You don’t have to get it right, you just have to get it going.
Lesson 7 Advocate for Yourself
Welcome to lesson 7! This is an important lesson where we are going to learn about advocacy. When I first lost my sight I did not really know what advocacy was so I think it is important to dedicate a lesson to advocacy. First I want to define advocacy.
According to www.dictionary.com advocacy is: Active support, esp. of a cause
This can mean either a group of people or just you. Here are two examples: if you are going to college and you ask for special accommodations because of your disability you are advocating for yourself. This also goes back to lesson 6 where we talked about speaking up for yourself. If you advocate for a group of people it could be for wheelchair cut outs in the sidewalks or audible pedestrian signals for the blind to help cross streets safely. I hope you are starting to see how advocating can be very important.
“You show people what you’re willing to fight for when you fight your friends.”
– HILLARY CLINTON
At some point you will need to advocate, at least for yourself. When you do this you should be aware of the ADA which is the Americans with Disabilities Act. The official website is: http://www.ada.gov/ this is where you can find out what all the ADA covers. This act covers things like the signs on doors. My aunt and I go to a certain restaurant frequently and when they remodeled they did not put signs on the bathrooms. I knew where the bathrooms were, but if another visually impaired person would go there they would have no idea which bathroom would be which. So after several times of speaking with the owner, they finally have the correct signs. They may not be in the exactly correct spot, but they are there and I am proud of myself for advocating. Really it was not difficult and I just took a minute when I was there to speak to the owner or manager. So you see how easy advocacy can be. Granted, not all advocacy will work that well. But, unless you try you will never know.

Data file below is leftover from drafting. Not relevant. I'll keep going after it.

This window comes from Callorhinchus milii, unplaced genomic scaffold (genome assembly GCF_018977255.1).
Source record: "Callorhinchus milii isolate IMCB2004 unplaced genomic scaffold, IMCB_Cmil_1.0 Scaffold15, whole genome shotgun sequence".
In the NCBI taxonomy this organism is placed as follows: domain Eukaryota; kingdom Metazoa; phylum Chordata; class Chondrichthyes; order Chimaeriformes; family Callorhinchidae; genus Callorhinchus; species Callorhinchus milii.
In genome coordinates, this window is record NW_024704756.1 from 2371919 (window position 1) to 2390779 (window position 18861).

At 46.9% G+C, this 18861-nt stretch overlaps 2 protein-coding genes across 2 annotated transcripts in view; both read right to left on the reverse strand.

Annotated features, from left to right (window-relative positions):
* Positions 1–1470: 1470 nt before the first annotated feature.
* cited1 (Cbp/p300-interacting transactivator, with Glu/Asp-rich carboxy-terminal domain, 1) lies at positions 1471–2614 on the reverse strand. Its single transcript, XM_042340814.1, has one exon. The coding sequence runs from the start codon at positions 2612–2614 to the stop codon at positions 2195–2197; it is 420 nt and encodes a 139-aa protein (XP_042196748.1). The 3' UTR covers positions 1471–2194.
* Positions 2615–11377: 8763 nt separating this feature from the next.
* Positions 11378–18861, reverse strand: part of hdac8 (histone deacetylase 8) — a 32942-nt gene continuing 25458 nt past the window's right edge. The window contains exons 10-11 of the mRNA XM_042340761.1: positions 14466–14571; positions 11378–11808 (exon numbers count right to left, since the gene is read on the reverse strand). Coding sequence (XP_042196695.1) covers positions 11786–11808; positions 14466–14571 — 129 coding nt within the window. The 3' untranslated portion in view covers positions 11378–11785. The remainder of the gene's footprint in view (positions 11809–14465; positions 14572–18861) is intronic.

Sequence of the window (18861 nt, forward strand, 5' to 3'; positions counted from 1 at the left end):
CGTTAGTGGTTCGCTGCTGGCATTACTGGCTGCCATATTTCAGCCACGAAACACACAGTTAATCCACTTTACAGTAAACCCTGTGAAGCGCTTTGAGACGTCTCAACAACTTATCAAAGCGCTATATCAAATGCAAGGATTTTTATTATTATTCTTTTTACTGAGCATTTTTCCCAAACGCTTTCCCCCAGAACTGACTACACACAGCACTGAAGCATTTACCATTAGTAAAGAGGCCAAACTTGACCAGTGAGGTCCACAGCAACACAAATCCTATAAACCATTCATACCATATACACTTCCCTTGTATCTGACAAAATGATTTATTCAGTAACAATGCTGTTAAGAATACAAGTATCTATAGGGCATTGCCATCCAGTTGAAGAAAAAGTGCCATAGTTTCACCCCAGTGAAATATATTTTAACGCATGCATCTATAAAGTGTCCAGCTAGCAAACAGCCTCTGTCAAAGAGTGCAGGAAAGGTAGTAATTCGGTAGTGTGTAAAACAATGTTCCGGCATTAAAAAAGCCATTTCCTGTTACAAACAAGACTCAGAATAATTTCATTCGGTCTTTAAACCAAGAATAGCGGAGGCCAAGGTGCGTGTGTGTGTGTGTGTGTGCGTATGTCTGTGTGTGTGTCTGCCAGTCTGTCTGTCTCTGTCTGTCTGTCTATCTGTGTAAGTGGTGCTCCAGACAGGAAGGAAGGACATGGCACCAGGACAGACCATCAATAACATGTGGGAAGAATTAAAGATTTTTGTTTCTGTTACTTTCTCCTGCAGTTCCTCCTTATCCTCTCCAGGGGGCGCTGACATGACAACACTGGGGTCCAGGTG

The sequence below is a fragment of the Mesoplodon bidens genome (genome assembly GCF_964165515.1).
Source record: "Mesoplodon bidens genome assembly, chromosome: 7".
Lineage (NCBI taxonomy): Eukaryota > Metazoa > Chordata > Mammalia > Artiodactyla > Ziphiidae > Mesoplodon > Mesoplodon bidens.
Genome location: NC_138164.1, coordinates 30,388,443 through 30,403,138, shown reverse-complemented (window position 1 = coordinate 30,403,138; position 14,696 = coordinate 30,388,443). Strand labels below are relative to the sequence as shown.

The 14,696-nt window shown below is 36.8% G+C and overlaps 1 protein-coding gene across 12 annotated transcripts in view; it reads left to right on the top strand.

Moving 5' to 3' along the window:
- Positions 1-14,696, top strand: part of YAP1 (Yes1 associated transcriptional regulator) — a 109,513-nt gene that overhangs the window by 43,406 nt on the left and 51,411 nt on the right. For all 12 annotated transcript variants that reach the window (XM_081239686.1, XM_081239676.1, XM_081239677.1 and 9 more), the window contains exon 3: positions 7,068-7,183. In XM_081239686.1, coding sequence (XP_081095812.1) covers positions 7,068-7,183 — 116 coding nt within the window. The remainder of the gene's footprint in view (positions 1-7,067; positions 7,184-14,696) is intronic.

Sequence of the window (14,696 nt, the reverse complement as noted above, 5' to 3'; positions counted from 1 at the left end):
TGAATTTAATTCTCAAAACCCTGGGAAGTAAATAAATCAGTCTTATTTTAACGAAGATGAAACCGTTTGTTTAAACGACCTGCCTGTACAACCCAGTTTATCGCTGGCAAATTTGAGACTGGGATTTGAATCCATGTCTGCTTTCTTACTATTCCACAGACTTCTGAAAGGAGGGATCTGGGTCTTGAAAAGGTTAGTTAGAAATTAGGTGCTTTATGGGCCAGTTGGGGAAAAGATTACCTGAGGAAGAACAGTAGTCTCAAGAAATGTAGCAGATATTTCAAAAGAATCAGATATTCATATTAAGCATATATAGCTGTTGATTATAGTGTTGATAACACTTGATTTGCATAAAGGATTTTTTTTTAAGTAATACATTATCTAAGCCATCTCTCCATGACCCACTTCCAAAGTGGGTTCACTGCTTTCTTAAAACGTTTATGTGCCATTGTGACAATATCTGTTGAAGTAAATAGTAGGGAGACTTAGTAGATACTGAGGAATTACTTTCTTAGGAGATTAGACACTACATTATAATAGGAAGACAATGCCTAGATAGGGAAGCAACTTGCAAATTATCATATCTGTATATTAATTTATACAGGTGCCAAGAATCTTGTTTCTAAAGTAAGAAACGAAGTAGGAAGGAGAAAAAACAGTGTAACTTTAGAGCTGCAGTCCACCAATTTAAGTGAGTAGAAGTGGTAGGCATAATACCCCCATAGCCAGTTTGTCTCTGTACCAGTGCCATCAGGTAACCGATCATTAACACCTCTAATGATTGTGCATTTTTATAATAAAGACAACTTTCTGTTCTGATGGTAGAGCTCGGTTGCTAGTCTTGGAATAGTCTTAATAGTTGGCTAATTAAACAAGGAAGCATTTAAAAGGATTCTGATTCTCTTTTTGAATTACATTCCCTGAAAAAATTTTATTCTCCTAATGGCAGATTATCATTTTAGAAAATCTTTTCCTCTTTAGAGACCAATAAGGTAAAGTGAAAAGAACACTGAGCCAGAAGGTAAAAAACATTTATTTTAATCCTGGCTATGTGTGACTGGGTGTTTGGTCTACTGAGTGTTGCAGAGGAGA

One thing that is covered by the ADA is the internet. You will find many websites that are accessible, but some that are not if you are using a screen reader. The laws are still apparently a little fuzzy and some companies do not want to comply, for some reason. If you came across an inaccessible website advocate for yourself and send them and email and explain the problem. The company may not know and they may thank you for bringing it to their attention. I have had that happen before. There will be some companies that you may not hear back from, then you need to decide what to do and how much you want them to make their site accessible.
Can you think of 3 ways you can or have advocated for yourself?
"Start where you are. Use what you have. Do what you can."
– Arthur Ashe
How difficult was that? If you think about if we advocate just about every day. Let’s start a conversation over on our private Facebook page https://www.facebook.com/groups/10lessonempowerment/
on advocacy and its importance. I would love to hear your ideas! See you there and until next time,
©Yvonne Garris 2014 all rights reserved
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